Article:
An increase in the money supply holding the real interest rate constant requires a higher level of income to make the demand for money equal to that greater supply, shifting LM to the right. The combinations of income and the real interest rate at which the demand for money equals the supply now lie farther to the right. An increase in the expected inflation rate at a given level of the real interest rate increases the cost of holding money and reduces the quantity people chose to hold. This requires that the level of income rise at the given world real interest rate to bring desired money holdings back into line with the unchanged money supply and preserve asset equilibrium---the LM curve shifts to the right.

**
Overall equilibrium will occur where the IS and LM curves cross. In a
an economy that is closed to international trade, an increase in the money
supply in Figure 2 will shift LM to the right causing the interest rate
to fall as the public tries to reestablish portfolio equilibrium by
purchasing assets. The fall in the interest rate will cause output,
income and employment to increase. The interest rate will fall and income
will increase until the quantity of money demanded has increased by an
amount equal to the increase in the money supply.** The new equilibrium will
be at point **b** in Figure 2.

Full portrayal of equilibrium also requires that we add a vertical line
Y_{F} to portray the full-employment level of income
which the equilibrating process will eventually achieve in the long-run.
This is shown in Figure 3.

Starting with a full-employment situation where IS and LM cross, let us
assume that there is a decline in desired investment so that the IS curve
shifts downward to IS'. In the short run before the price level can adjust
the real interest rate will fall from r_{1} to
r_{2} and output and income fall from their
full-employment levels to Y_{1} . As time passes the
price level will fall, increasing the real money stock and shifting the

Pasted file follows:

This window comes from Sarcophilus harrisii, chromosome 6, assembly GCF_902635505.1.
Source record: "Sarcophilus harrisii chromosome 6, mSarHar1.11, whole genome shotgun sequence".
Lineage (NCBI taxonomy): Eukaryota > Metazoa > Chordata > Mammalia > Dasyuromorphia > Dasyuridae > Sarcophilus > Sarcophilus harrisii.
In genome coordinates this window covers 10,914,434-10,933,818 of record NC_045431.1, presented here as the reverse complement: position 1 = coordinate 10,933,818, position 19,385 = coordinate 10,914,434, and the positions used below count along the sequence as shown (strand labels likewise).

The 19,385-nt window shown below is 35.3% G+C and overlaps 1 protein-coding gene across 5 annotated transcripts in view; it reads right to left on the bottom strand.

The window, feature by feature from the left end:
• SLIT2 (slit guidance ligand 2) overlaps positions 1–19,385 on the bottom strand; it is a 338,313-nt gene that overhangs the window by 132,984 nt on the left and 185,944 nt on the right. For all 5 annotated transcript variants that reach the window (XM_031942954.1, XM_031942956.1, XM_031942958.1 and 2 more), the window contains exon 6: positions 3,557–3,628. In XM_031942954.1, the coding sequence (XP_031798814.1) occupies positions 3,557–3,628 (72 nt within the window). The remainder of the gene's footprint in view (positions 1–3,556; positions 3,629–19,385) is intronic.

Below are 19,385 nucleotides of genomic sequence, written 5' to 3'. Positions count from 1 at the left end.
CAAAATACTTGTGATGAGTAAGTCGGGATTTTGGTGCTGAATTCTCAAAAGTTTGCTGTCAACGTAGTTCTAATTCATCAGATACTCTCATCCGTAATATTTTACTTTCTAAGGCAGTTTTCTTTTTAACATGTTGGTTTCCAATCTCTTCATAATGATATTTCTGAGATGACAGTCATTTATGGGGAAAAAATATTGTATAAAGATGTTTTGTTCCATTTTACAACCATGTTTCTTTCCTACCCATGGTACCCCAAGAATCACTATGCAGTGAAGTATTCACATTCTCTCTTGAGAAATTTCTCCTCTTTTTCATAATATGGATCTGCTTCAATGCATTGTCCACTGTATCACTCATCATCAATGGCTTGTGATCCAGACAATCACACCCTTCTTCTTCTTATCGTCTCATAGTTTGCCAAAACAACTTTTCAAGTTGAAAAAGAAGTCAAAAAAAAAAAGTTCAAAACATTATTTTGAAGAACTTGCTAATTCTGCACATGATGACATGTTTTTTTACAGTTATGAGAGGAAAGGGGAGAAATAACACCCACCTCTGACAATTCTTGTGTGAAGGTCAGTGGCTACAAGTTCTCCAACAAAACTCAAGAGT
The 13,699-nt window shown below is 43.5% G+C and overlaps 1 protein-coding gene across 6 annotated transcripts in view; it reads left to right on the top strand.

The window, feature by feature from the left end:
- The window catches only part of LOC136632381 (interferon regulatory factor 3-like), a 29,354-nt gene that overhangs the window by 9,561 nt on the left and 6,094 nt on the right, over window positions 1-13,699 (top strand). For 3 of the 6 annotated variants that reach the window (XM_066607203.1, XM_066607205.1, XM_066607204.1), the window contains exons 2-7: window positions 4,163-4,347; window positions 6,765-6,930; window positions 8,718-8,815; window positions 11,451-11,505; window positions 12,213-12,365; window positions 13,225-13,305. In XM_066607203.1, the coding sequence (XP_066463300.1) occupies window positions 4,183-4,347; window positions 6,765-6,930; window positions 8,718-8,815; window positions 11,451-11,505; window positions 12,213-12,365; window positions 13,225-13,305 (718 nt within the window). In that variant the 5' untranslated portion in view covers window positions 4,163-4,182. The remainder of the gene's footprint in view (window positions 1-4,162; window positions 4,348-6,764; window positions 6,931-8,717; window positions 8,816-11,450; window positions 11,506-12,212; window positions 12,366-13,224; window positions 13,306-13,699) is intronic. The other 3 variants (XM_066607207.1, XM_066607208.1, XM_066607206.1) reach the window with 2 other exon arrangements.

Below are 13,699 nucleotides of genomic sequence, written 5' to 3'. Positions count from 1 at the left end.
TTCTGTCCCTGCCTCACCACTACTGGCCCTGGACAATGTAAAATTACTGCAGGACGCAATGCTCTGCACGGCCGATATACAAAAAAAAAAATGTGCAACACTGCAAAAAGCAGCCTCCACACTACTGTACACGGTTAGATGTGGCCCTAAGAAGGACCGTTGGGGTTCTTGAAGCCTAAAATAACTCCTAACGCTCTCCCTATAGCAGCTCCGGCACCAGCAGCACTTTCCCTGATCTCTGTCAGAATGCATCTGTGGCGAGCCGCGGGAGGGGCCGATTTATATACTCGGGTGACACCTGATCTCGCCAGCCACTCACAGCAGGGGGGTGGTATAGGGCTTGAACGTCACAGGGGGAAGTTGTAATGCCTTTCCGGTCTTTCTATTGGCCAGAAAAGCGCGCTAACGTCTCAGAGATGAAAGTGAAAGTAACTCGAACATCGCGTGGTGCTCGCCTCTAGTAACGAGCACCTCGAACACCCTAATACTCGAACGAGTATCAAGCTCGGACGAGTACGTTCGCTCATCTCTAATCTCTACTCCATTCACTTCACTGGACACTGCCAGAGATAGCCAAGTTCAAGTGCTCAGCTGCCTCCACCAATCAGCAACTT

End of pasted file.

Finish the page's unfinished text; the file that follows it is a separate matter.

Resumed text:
LM curve down to LM'. As a result, the real interest rate will fall from
r_{2} to r_{3} and income and
employment will return to their full-employment levels.

The above analysis assumes, unrealistically, that our economy is closed to international trade and capital movements. When we incorporate these elements an additional line has to be added to the graph---the horizontal rZ line in Figure 4.

**The rZ line imposes on our small open economy the effect of world market
conditions on the determination of the domestic real interest rate.** Since
domestic assets are owned world-wide and the domestic economy is small, the
interest rate on those assets will be determined by the willingness of world
residents to hold them. The domestic real interest rate will thus equal the
foreign real interest rate plus a premium that reflects the risk of holding
domestic assets rather than rest-or-world assets. The domestic interest rate
will also differ from the foreign interest rate by an amount to compensate for any
expected capital gain or loss on domestic assets resulting from expected
future changes in the domestic real exchange rate.

Overall full-employment equilibrium of the small open economy will occur,
of course, where the IS and LM curves cross at the point at which the
vertical Y_{F} line and the horizontal rZ also cross.
But suppose now that the IS curve shifts down to IS'. Given the fact that
the domestic interest rate cannot change, how will a new equilibrium be
established in the short and long runs?
The next two topics will develop the answer to this question. First, however,
it is time for a test. As always think up your own answers to the questions
before looking at the answers provided.

Question 1

Question 2

Question 3

Choose Another Topic in the Lesson